ICT has played a vital role towards India’s digital revolution and growth as a knowledge economy. Over the years with several government awareness programmes, opportunities (this also includes FDI models for ease of business) have been created for improving the ICT infrastructure in the country. This has rapidly reduced the digital gap between urban and rural India making it now the second largest internet user in the world. This has led to growth of its ICT industry and high demand for a skilled ICT workforce, under several skill development initiatives creating employment opportunities at both a domestic and global level, with India’s huge talent pool of ICT professionals. With better government delivery services through e- governance initiatives for its citizens at both centre and state level, India also improved in GDP per capita income and continues to show progress in improving its HDI, Human Development Index. The Kingdom of Cambodia as part of the ASEAN region, is also growing as a knowledge economy and is showing similar potential to India with its enthusiastic and talented young professionals and brilliant students, who are currently pursuing their professional degrees in ICT subjects in local and international universities. It is recommended to pursue several initiatives parallelly, which will be required where Cambodia can establish COEs, with the Institutes of National Importance (INI) to carry out innovation and identify requirements related to the e-governance deliverables for citizens of different provinces. In addition, it will be key to identify ICT infrastructure requirements, the related power generation, and distribution needs for these provinces in Cambodia. As India and Cambodia have already started their cooperation for ICT Development in Cambodia, a Joint Working Group (JWG) can be formulated to expand its cooperation and development with specific sectors of ICT, creating opportunities and boosting Industry to Industry collaboration between India and Cambodia, and their respective ICT workforces. The proposed COEs, including schools in remote provinces of Cambodia, can be connected via satellite with the National Knowledge Network (NKN) for human capacity building and academic collaboration in ICT education and research, as part of an exchange programme with India. New ICT schemes will be formulated in the Cambodia-India JWG, which will give opportunities for the Cambodian ICT workforce and industry to create its demand at domestic and global levels, enabling Cambodia to develop a sustainable digital economy at an international standard.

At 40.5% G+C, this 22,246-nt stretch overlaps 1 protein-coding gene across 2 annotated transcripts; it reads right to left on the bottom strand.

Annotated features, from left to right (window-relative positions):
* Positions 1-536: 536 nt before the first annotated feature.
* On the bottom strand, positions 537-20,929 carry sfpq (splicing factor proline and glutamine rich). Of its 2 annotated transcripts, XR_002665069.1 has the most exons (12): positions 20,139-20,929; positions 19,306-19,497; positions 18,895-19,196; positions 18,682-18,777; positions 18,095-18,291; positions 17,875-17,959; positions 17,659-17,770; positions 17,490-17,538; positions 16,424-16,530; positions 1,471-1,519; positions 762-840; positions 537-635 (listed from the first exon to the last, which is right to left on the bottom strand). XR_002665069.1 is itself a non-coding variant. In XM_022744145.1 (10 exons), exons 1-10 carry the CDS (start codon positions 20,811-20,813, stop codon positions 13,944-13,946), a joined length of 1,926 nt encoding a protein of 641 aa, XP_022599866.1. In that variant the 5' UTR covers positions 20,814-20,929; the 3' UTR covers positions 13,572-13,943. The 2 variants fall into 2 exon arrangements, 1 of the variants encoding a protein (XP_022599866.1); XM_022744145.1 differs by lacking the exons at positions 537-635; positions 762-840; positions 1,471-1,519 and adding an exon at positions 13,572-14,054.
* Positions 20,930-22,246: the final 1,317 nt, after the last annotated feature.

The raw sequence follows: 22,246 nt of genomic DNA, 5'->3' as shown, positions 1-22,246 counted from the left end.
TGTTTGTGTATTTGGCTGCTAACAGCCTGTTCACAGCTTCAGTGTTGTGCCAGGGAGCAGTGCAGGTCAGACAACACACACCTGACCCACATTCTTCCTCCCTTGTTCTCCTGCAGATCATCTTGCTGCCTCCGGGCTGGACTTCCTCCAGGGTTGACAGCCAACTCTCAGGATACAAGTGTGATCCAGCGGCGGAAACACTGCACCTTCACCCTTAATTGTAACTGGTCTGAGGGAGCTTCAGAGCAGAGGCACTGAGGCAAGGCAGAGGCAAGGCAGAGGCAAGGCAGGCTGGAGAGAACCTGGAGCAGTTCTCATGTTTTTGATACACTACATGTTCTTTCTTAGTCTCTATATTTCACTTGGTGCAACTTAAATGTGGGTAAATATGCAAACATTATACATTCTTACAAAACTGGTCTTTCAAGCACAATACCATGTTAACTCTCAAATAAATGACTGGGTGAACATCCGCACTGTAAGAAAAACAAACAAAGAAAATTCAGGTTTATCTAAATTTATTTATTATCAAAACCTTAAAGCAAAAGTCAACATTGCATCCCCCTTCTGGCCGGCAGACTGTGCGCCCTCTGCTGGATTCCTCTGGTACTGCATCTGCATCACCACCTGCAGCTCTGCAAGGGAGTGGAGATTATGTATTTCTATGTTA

The opinions expressed are the author’s own and do not reflect the views of the Asian Vision Institute.